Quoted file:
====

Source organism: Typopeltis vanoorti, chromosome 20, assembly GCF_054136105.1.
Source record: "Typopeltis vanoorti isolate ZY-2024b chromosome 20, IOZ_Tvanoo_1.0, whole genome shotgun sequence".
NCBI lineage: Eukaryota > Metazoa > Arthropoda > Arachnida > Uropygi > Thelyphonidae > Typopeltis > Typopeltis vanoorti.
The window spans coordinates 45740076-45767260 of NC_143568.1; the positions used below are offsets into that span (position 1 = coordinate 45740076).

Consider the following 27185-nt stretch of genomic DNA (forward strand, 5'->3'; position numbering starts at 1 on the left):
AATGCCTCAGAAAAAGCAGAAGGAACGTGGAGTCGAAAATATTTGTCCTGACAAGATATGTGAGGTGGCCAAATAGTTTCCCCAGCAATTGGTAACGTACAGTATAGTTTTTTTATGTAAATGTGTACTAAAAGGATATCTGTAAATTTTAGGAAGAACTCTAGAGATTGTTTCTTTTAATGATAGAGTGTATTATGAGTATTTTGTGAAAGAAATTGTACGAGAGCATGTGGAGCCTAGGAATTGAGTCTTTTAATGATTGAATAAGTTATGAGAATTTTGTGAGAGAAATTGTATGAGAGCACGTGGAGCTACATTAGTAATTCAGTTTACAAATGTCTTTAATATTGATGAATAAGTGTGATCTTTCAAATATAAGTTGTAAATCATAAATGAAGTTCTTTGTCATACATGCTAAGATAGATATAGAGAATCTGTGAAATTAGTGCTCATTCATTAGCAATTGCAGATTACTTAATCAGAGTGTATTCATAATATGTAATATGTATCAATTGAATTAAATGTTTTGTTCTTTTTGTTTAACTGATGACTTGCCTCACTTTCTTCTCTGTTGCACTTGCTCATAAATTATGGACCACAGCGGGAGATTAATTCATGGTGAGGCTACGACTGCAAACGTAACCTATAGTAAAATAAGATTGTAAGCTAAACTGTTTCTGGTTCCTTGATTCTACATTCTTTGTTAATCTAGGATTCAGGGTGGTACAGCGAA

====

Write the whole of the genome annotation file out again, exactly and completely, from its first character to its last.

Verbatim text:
Source organism: Typopeltis vanoorti, chromosome 20, assembly GCF_054136105.1.
Source record: "Typopeltis vanoorti isolate ZY-2024b chromosome 20, IOZ_Tvanoo_1.0, whole genome shotgun sequence".
NCBI lineage: Eukaryota > Metazoa > Arthropoda > Arachnida > Uropygi > Thelyphonidae > Typopeltis > Typopeltis vanoorti.
The window spans coordinates 45740076-45767260 of NC_143568.1; the positions used below are offsets into that span (position 1 = coordinate 45740076).

Consider the following 27185-nt stretch of genomic DNA (forward strand, 5'->3'; position numbering starts at 1 on the left):
AATGCCTCAGAAAAAGCAGAAGGAACGTGGAGTCGAAAATATTTGTCCTGACAAGATATGTGAGGTGGCCAAATAGTTTCCCCAGCAATTGGTAACGTACAGTATAGTTTTTTTATGTAAATGTGTACTAAAAGGATATCTGTAAATTTTAGGAAGAACTCTAGAGATTGTTTCTTTTAATGATAGAGTGTATTATGAGTATTTTGTGAAAGAAATTGTACGAGAGCATGTGGAGCCTAGGAATTGAGTCTTTTAATGATTGAATAAGTTATGAGAATTTTGTGAGAGAAATTGTATGAGAGCACGTGGAGCTACATTAGTAATTCAGTTTACAAATGTCTTTAATATTGATGAATAAGTGTGATCTTTCAAATATAAGTTGTAAATCATAAATGAAGTTCTTTGTCATACATGCTAAGATAGATATAGAGAATCTGTGAAATTAGTGCTCATTCATTAGCAATTGCAGATTACTTAATCAGAGTGTATTCATAATATGTAATATGTATCAATTGAATTAAATGTTTTGTTCTTTTTGTTTAACTGATGACTTGCCTCACTTTCTTCTCTGTTGCACTTGCTCATAAATTATGGACCACAGCGGGAGATTAATTCATGGTGAGGCTACGACTGCAAACGTAACCTATAGTAAAATAAGATTGTAAGCTAAACTGTTTCTGGTTCCTTGATTCTACATTCTTTGTTAATCTAGGATTCAGGGTGGTACAGCGAA